3. In the case of IV applicants, consular officers must refer the applicant back to the panel physician for additional evaluation. Physicians are evaluating for the presence of a mental disorder previously unnoticed before the physician became aware of the alcohol-related arrest. NIV applicants that have hits with evidence of an alcohol-related arrest or conviction must be referred to panel physicians for evaluation. This must be done even if the panel physician is physically located in another city.

4. After consulting with the Center for Disease Control and Prevention, we have determined that consular officers must refer applicants to panel physicians in two circumstances: (1) an applicant has a single drunk driving arrest or conviction within the last three calendar years or two or more drunk driving arrests or (2) convictions in any time period. Consular officers must also refer applicants to panel physicians if there is any other evidence to suggest an alcohol problem. Consular officers must adhere strictly to these guidelines in determining when a panel physician referral is appropriate.

5. For a finding of eligibility under Section 212(a)(1)(A) (iii), there must be two criteria established by the panel physician: (1) diagnosis of mental disorder (alcohol abuse) and (2) current harmful behavior associated with the mental disorder or a history of harmful behavior associated with the mental disorder that is judged likely to recur in the future. Consular officers should be aware that neither alcohol abuse or (DWI) drunk driving are sufficient grounds for an ineligibility finding under Section 212(a)(1)(A) (iii), a panel physician evaluation is required.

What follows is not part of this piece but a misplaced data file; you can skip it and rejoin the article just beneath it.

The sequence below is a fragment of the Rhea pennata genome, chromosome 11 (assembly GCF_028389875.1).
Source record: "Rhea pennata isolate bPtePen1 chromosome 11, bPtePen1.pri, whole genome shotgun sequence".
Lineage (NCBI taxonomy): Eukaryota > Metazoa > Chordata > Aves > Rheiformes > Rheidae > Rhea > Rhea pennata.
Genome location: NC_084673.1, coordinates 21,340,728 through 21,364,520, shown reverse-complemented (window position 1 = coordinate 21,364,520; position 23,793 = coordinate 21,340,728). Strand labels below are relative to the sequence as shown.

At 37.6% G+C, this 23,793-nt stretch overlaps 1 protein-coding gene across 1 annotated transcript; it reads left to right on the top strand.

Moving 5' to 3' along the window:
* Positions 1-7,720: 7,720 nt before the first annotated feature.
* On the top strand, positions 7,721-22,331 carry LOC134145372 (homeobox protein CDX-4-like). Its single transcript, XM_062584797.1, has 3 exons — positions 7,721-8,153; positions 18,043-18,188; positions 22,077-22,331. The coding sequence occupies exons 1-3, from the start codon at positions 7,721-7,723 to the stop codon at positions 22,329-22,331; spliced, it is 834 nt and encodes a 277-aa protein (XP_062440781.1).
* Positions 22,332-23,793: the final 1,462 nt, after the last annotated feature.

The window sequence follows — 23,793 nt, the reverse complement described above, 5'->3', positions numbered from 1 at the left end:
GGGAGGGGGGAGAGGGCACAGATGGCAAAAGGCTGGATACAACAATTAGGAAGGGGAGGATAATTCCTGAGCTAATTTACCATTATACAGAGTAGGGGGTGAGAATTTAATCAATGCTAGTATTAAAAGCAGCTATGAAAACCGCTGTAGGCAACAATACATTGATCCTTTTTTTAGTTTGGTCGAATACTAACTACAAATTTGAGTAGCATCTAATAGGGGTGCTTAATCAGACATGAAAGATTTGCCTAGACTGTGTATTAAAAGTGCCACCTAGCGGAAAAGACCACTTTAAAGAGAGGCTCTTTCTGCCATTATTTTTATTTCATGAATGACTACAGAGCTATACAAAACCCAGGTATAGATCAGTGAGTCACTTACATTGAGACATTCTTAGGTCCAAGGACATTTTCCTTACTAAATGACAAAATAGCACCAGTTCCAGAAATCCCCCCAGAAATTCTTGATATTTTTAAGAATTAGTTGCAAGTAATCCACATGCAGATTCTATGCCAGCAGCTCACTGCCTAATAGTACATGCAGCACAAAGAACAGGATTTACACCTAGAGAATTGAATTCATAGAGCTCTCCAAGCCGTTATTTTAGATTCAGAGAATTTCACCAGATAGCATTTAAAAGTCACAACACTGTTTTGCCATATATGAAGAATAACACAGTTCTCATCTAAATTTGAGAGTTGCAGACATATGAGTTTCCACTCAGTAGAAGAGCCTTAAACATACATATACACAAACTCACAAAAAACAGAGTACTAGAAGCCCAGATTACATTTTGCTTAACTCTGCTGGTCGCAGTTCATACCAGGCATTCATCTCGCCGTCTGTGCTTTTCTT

6. Section 9 FAM 40.11 N8.3 will be updated as follows:

While alcoholism constitutes a medical condition, INA 212(a)(1)(A) (iii) does not refer explicitly to alcoholics or alcoholism. Evaluation for alcohol abuse or dependence is included in the evaluation for mental and physical disorders with associated harmful behavior. An alcoholic is not ineligible to receive a visa unless there is harmful behavior associated with the disorder that has posed, or is likely to pose, a threat to the property, safety, or welfare of the alien or others. To ensure proper evaluation, you must refer applicants to panel physicians when they have a single drunk driving arrest or conviction within the last three calendar years or two or more drunk driving arrests or convictions in any time period. You also must refer cases to a panel physician if there is any other evidence to suggest an alcohol problem.